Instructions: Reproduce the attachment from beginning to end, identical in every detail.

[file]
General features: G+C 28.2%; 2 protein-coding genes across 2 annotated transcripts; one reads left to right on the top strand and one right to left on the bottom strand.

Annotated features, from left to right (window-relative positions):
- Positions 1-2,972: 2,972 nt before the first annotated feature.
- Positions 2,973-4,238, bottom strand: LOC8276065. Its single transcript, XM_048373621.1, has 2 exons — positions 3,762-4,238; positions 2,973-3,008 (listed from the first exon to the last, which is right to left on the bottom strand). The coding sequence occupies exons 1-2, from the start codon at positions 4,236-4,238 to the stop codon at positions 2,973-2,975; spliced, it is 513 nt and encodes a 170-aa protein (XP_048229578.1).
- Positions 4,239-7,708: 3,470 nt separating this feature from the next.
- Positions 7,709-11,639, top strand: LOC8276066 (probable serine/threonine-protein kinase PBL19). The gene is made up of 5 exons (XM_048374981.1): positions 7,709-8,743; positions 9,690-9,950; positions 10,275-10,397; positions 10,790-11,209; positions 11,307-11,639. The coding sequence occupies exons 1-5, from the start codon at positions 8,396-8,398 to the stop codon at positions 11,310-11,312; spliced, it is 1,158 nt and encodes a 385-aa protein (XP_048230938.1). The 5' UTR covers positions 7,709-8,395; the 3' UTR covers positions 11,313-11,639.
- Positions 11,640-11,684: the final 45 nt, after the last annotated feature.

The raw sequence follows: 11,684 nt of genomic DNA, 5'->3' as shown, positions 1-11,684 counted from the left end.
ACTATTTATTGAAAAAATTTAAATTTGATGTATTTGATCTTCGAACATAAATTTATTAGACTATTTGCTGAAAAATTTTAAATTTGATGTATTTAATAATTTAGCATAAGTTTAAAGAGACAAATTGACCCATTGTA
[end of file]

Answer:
General features: G+C 28.2%; 2 protein-coding genes across 2 annotated transcripts; one reads left to right on the top strand and one right to left on the bottom strand.

Annotated features, from left to right (window-relative positions):
- Positions 1-2,972: 2,972 nt before the first annotated feature.
- Positions 2,973-4,238, bottom strand: LOC8276065. Its single transcript, XM_048373621.1, has 2 exons — positions 3,762-4,238; positions 2,973-3,008 (listed from the first exon to the last, which is right to left on the bottom strand). The coding sequence occupies exons 1-2, from the start codon at positions 4,236-4,238 to the stop codon at positions 2,973-2,975; spliced, it is 513 nt and encodes a 170-aa protein (XP_048229578.1).
- Positions 4,239-7,708: 3,470 nt separating this feature from the next.
- Positions 7,709-11,639, top strand: LOC8276066 (probable serine/threonine-protein kinase PBL19). The gene is made up of 5 exons (XM_048374981.1): positions 7,709-8,743; positions 9,690-9,950; positions 10,275-10,397; positions 10,790-11,209; positions 11,307-11,639. The coding sequence occupies exons 1-5, from the start codon at positions 8,396-8,398 to the stop codon at positions 11,310-11,312; spliced, it is 1,158 nt and encodes a 385-aa protein (XP_048230938.1). The 5' UTR covers positions 7,709-8,395; the 3' UTR covers positions 11,313-11,639.
- Positions 11,640-11,684: the final 45 nt, after the last annotated feature.

The raw sequence follows: 11,684 nt of genomic DNA, 5'->3' as shown, positions 1-11,684 counted from the left end.
ACTATTTATTGAAAAAATTTAAATTTGATGTATTTGATCTTCGAACATAAATTTATTAGACTATTTGCTGAAAAATTTTAAATTTGATGTATTTAATAATTTAGCATAAGTTTAAAGAGACAAATTGACCCATTGTA